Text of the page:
When a product is made as a solution, one way to separate it from the solvent is to make crystals. This involves evaporating the solution to a much smaller volume and then leaving it to cool. As the solution cools, crystals form, and can be obtained by filtration.
When a solution is heated the solvent evaporates. This can be used prior to crystallisation, or continued until all of the solvent has evaporated, to leave the product as a dry powder.
A solid product that has been separated from a liquid reaction mixture by filtration or crystallisation will still contain some of the solvent. It can be dried by placing it in an oven or into a desiccator.
This technique is used to separate a solid from a liquid. It can be used to obtain product that is free from unreacted chemicals, by-products or solvent
C6 PERCENTAGE YIELD
The yield from a chemical reaction is the mass of product made.
A balanced symbol equation shows the number of atoms and molecules in the reactants and products. The reactants are on the left of the arrow and the products are on the right of the arrow.
A balanced equation can tell us the theoretical yield for a reaction, by using the relative formula masses of reactants and products involved.
C6 ACTUAL YIELD/THEORETICAL YIELD
Theoretical vs actual yield
The difference between the theoretical yield and the actual yield for any reaction may have one or more of a number of causes:
- Some of the reactants may remain unreacted when the reaction is complete.
- Some of the product may be lost when liquids or solids are transferred from one container to another.
- Some of the reactants may form other products.
If you have both the theoretical yield and actual yield, you can work out the percentage yield for the synthesis:
percentage yield = (actual yield ÷ theoretical yield) × 100
What are waves?
Waves are vibrations that transfer energy from place to place without matter (solid, liquid or gas) being transferred
Light and other types of electromagnetic radiation are transverse waves. Water waves and S waves (a type of seismic wave) are also transverse waves. In transverse waves, the vibrations are at right angles to the direction of travel.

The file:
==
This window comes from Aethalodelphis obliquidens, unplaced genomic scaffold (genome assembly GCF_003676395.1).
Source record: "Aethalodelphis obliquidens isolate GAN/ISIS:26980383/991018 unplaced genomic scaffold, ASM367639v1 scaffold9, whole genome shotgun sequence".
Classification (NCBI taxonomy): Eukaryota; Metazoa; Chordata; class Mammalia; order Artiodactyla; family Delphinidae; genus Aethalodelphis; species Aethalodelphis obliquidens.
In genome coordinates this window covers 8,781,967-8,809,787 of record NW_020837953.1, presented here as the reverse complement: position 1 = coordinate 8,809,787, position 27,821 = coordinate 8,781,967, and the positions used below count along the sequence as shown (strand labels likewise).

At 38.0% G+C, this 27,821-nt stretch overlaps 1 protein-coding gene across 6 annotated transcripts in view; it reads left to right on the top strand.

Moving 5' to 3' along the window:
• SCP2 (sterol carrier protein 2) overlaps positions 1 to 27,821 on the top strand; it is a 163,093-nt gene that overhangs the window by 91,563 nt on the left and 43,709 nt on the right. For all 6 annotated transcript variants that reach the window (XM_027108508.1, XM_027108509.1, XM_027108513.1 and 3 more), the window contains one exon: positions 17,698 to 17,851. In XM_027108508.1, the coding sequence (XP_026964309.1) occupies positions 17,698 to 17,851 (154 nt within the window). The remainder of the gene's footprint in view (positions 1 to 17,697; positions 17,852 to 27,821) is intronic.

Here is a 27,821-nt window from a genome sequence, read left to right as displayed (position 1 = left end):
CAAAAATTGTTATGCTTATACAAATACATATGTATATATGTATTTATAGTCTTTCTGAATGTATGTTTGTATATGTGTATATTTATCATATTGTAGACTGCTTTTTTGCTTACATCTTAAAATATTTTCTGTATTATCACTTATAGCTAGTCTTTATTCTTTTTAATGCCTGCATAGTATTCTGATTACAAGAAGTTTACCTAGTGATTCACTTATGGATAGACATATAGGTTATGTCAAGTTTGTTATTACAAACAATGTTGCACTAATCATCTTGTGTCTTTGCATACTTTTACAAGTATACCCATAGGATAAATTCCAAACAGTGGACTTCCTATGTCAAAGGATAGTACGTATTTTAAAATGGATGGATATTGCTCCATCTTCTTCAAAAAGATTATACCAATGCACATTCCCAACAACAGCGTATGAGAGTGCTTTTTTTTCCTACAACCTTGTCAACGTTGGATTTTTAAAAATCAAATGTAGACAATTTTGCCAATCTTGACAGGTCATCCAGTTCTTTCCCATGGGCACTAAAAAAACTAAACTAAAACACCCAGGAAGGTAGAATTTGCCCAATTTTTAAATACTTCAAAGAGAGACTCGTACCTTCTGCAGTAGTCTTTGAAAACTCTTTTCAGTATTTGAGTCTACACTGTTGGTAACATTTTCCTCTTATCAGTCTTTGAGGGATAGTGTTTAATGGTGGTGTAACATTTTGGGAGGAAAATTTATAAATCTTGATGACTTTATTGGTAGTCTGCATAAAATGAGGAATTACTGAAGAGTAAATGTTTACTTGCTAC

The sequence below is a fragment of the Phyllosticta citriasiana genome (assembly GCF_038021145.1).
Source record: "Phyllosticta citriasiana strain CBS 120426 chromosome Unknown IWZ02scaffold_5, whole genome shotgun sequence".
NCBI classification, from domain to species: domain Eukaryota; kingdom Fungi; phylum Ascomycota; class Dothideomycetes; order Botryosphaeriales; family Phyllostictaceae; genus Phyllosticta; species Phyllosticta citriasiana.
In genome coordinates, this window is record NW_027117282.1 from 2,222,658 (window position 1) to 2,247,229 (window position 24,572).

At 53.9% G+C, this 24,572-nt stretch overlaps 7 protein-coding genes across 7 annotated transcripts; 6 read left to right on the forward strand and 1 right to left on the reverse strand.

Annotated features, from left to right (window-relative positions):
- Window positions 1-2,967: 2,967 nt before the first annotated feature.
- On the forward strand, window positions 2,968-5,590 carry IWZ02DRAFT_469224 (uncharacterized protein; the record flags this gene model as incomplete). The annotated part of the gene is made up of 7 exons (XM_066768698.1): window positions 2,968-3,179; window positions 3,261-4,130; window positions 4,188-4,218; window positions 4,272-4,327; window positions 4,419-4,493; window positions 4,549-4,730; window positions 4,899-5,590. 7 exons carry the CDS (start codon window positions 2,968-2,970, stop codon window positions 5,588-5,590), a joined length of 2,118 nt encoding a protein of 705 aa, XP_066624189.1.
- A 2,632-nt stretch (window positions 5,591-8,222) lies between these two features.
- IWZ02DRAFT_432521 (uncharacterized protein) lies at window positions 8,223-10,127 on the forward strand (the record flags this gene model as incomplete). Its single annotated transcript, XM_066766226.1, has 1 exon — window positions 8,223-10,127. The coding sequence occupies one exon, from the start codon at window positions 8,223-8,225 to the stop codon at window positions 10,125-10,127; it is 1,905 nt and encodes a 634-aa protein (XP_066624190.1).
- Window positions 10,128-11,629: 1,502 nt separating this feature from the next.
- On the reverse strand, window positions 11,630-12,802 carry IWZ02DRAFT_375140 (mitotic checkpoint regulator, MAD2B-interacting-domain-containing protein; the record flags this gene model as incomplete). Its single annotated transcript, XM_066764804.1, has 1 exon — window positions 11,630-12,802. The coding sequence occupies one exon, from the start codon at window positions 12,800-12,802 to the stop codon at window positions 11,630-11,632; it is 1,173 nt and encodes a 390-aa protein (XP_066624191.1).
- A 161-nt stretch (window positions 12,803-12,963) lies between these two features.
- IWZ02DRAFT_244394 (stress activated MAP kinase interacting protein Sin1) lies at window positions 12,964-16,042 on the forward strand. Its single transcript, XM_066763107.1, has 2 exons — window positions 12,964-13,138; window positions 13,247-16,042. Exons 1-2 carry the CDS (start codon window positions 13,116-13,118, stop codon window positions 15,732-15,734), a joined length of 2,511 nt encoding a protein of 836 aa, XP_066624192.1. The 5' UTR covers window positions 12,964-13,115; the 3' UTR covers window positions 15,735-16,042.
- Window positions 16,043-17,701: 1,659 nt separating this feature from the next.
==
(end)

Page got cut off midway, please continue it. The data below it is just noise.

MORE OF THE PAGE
Sound waves and waves in a stretched spring are longitudinal waves. P waves (a type of seismic wave) are also longitudinal waves. In longitudinal waves, the vibrations are along the same direction as the direction of travel.
It is the distance from the middle to the top.
The wavelength of a wave is the distance between a point on one wave and the same point on the next wave.
The frequency of a wave is the number of waves produced by a source each second.
wave speed = frequency x wavelength
P6 OPTICAL FIBRES
An optical fibre is a thin rod of high-quality glass. Very little light is absorbed by the glass. Light getting in at one end undergoes repeated total internal reflection, even when the fibre is bent, and emerges at the other end.
When waves meet a gap in a barrier, they carry on through the gap. However, the waves spread out to some extent into the area beyond the gap. This is diffraction.
Where two waves meet, their effects are added together. This is called interference.
Sound waves and light waves change speed when they pass across the boundary between two substances with different densities, such as air and glass. This causes them to change direction and this effect is called refraction.
When they arrive out of step, they cancel out.
This is called destructive interference.
P6 ELECTROMAGNETIC SPECTRUM
FrequencyType of electromagnetic radiationTypical useWavelength highest gamma radiation killing cancer cells shortest X-rays medical images of bones ultraviolet radiation sunbeds visible light seeing infrared radiation optical fibre communication microwaves cooking lowest radio waves television signals longest
P6 ANALOGUE AND DIGITAL
Analogue and digital
Before a sound or piece of information is transmitted, it is encoded in the transmitter in one of the ways described below - analogue or digital. The receiver must then decode the signal to produce a copy of the original information or sound.
Analogue signals vary continuously in amplitude, frequency or both. Digital signals are a series of pulses with two states - on or off. Digital signals carry more information per second than analogue signals and they maintain their quality better over long distances.
P6 ANALOGUE AND DIGITAL